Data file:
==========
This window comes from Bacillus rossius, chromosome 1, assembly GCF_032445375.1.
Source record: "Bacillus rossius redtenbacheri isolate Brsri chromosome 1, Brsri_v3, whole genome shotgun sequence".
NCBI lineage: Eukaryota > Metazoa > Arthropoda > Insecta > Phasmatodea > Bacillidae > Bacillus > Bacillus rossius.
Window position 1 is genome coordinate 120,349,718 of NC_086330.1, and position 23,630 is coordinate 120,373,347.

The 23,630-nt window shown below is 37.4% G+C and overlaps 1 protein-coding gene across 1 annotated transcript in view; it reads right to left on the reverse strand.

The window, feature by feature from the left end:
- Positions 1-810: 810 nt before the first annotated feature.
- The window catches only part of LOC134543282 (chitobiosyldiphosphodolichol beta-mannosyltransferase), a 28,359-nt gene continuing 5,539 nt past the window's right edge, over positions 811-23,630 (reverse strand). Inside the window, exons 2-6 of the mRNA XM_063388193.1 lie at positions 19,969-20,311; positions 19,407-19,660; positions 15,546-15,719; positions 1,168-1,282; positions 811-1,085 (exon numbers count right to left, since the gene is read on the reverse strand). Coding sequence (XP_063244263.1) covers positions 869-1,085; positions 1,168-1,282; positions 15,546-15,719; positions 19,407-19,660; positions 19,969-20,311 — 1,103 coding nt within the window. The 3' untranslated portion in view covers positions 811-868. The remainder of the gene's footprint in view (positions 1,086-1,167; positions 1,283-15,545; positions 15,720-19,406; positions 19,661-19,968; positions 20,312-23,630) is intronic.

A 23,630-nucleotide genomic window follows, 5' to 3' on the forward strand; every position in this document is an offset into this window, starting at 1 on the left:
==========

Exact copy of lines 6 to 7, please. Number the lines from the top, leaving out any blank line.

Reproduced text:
The window, feature by feature from the left end:
- Positions 1-810: 810 nt before the first annotated feature.